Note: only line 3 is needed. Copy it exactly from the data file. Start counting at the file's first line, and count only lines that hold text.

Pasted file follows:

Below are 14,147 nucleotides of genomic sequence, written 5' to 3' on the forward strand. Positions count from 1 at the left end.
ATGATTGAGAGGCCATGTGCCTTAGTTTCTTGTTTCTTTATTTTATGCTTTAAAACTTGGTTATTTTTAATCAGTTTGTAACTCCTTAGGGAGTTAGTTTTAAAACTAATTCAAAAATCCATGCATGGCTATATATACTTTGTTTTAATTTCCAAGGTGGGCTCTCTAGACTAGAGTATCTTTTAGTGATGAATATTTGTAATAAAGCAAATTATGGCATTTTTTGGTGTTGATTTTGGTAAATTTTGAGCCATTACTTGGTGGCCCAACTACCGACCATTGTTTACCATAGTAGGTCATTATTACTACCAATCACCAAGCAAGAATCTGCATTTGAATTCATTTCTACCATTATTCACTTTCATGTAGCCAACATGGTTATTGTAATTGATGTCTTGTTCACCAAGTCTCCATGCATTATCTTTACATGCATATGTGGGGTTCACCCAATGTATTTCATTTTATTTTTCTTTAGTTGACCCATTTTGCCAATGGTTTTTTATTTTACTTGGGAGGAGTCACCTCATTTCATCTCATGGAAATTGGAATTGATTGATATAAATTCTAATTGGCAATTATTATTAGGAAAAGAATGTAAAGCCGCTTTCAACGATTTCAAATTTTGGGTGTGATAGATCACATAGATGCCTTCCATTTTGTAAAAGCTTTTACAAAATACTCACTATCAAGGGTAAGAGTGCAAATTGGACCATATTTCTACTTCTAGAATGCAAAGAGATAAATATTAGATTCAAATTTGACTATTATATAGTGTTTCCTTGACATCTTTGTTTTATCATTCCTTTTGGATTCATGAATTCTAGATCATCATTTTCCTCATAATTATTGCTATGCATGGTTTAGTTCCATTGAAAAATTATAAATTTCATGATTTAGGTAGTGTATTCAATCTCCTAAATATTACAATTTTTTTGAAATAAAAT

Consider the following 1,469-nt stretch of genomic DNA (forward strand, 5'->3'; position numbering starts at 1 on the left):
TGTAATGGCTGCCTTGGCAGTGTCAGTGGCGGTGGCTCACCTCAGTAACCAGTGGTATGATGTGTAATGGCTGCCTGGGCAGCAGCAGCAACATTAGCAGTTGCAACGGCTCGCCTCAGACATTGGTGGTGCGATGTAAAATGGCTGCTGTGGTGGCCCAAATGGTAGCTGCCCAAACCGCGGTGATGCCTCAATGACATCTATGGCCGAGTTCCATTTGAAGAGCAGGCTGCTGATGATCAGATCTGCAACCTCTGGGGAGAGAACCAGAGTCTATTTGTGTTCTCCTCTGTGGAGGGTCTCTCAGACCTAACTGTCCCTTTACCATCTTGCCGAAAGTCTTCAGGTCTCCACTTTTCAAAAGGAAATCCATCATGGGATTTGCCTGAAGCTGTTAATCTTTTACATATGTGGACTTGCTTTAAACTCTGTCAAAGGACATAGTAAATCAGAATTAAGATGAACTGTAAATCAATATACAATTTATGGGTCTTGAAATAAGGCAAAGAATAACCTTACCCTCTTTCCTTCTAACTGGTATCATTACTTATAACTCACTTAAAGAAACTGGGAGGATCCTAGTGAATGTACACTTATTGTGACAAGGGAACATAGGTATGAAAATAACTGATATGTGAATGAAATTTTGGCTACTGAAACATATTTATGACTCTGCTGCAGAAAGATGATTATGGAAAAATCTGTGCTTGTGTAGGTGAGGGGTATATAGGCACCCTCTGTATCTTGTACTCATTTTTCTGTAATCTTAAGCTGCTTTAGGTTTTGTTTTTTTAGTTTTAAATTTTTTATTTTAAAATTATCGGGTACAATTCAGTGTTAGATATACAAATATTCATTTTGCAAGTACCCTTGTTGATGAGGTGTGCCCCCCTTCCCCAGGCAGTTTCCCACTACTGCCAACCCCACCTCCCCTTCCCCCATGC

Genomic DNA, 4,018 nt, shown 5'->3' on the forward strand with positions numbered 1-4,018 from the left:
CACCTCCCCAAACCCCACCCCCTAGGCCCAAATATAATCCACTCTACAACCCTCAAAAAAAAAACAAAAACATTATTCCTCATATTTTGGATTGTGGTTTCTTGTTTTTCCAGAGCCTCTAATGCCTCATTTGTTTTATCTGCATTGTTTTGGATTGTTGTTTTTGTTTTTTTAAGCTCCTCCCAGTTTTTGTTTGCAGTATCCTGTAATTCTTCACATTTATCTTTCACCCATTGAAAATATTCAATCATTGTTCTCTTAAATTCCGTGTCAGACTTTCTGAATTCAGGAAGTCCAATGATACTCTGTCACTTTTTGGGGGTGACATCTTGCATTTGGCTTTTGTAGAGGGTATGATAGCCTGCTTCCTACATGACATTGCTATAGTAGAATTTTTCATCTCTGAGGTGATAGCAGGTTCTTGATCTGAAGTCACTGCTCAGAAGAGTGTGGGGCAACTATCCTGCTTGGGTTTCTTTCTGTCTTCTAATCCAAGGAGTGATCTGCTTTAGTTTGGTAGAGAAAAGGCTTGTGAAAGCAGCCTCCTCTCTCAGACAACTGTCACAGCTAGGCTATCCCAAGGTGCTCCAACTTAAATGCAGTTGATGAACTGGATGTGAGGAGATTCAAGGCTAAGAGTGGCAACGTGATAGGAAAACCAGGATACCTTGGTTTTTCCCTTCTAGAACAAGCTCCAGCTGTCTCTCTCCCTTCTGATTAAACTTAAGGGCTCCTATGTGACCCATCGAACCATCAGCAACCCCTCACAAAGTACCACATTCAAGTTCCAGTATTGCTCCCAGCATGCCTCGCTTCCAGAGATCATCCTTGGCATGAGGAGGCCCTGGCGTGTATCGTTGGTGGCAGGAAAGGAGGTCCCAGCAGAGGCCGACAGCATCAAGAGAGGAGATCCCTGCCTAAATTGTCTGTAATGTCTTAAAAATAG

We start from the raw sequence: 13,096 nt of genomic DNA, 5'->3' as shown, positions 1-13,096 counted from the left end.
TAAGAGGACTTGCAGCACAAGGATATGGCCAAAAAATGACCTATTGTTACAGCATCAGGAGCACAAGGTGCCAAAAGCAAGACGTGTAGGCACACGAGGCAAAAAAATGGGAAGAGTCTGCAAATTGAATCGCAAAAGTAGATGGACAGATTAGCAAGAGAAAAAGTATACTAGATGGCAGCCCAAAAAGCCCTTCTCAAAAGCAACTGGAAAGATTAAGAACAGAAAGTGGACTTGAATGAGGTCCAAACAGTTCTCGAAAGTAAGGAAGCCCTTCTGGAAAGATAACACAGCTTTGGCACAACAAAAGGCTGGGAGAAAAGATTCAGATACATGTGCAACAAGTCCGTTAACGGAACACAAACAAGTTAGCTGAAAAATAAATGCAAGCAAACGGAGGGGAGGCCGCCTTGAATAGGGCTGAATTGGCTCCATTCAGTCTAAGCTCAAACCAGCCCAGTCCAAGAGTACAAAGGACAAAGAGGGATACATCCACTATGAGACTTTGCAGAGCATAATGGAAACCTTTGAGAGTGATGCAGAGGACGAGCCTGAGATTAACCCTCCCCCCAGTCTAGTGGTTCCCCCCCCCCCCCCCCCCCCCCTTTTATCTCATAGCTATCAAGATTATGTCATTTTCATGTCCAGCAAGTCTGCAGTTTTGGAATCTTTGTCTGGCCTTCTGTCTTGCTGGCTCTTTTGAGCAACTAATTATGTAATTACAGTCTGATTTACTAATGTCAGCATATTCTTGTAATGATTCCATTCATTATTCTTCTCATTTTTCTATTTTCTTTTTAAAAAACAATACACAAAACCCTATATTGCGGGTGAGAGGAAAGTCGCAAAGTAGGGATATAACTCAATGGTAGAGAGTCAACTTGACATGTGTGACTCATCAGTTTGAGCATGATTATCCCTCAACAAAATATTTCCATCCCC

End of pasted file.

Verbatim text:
Consider the following 1,469-nt stretch of genomic DNA (forward strand, 5'->3'; position numbering starts at 1 on the left):